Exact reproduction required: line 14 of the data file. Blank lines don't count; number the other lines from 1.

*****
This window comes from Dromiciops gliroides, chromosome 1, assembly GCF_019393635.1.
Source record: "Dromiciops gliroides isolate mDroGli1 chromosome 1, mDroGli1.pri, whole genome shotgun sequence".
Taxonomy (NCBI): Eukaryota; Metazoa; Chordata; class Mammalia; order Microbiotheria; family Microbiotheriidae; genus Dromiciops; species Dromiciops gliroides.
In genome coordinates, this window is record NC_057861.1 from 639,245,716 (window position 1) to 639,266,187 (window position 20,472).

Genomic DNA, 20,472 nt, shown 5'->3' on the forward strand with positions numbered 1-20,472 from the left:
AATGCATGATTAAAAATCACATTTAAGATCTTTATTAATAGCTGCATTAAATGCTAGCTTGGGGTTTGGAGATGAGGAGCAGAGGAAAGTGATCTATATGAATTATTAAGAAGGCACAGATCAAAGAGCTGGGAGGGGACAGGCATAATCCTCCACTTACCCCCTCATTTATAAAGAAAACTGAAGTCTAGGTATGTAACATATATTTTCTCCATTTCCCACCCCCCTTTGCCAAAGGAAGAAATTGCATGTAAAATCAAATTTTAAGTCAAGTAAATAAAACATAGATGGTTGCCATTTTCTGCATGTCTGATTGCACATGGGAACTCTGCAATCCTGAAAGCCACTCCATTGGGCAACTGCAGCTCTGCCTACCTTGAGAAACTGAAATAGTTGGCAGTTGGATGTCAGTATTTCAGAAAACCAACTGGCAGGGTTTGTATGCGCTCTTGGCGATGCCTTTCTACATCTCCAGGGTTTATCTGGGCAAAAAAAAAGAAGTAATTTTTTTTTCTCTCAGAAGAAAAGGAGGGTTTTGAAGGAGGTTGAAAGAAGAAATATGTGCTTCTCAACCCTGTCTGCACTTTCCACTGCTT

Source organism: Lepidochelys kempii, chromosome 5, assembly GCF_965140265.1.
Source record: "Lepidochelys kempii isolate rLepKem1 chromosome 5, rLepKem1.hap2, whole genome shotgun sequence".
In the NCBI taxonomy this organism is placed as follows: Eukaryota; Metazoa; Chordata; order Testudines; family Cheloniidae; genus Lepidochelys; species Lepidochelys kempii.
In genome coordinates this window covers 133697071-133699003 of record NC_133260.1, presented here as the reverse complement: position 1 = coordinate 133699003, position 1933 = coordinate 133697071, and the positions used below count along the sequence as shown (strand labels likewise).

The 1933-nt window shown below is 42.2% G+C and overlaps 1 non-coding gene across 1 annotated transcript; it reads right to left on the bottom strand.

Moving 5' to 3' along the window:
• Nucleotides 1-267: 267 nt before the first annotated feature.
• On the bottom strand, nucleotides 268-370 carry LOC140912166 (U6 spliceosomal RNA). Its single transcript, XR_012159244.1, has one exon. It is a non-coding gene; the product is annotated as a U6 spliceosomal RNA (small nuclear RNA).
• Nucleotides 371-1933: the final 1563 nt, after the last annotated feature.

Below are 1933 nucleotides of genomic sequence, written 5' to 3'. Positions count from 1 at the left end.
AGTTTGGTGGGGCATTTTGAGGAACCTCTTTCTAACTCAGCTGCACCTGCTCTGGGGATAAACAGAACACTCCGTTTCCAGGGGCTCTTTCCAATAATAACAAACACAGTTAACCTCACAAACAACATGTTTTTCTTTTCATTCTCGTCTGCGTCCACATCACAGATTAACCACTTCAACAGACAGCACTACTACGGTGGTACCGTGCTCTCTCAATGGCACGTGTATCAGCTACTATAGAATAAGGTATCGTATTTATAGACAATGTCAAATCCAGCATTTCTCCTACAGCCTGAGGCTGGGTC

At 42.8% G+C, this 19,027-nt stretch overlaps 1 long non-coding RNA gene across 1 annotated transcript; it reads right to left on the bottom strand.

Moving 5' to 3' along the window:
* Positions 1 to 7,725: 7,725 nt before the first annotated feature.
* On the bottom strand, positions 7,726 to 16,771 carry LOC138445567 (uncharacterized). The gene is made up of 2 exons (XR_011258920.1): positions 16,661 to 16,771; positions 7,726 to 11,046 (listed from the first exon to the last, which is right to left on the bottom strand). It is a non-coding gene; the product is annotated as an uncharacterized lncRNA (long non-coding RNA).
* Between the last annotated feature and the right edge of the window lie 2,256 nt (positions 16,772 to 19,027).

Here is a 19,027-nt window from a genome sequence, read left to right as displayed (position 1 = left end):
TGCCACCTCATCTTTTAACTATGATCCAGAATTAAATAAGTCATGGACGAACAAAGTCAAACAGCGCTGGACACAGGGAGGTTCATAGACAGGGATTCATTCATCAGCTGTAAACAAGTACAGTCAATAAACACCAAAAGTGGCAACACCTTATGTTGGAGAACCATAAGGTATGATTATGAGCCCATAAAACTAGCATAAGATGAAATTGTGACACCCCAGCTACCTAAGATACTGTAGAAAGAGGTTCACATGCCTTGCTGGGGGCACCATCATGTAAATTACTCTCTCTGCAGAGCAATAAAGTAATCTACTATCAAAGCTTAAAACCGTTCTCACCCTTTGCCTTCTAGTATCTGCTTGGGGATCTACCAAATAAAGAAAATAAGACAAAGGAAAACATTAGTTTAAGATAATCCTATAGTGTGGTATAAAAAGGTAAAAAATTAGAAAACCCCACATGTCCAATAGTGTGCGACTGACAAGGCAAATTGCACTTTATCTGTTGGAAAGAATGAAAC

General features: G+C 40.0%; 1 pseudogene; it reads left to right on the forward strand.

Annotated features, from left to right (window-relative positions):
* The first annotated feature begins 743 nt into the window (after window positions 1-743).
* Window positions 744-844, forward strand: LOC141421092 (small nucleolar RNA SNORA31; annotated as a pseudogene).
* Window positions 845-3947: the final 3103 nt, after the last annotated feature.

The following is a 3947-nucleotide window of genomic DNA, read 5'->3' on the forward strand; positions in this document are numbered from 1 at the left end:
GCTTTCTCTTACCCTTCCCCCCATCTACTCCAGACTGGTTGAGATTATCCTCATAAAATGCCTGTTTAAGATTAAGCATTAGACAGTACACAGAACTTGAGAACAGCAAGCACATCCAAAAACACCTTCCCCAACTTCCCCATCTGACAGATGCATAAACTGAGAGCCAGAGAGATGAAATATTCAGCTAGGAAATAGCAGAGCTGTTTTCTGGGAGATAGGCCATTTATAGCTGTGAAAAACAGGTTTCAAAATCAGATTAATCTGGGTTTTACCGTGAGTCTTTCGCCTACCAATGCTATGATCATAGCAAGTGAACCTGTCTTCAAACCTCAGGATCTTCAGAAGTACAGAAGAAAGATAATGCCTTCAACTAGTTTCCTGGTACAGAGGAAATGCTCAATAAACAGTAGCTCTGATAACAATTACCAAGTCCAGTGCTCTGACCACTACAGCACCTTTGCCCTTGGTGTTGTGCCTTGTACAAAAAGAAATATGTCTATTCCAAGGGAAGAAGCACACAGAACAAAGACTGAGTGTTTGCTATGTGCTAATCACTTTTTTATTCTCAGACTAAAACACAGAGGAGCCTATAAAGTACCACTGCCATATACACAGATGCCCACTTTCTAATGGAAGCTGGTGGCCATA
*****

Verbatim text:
• On the bottom strand, nucleotides 268-370 carry LOC140912166 (U6 spliceosomal RNA). Its single transcript, XR_012159244.1, has one exon. It is a non-coding gene; the product is annotated as a U6 spliceosomal RNA (small nuclear RNA).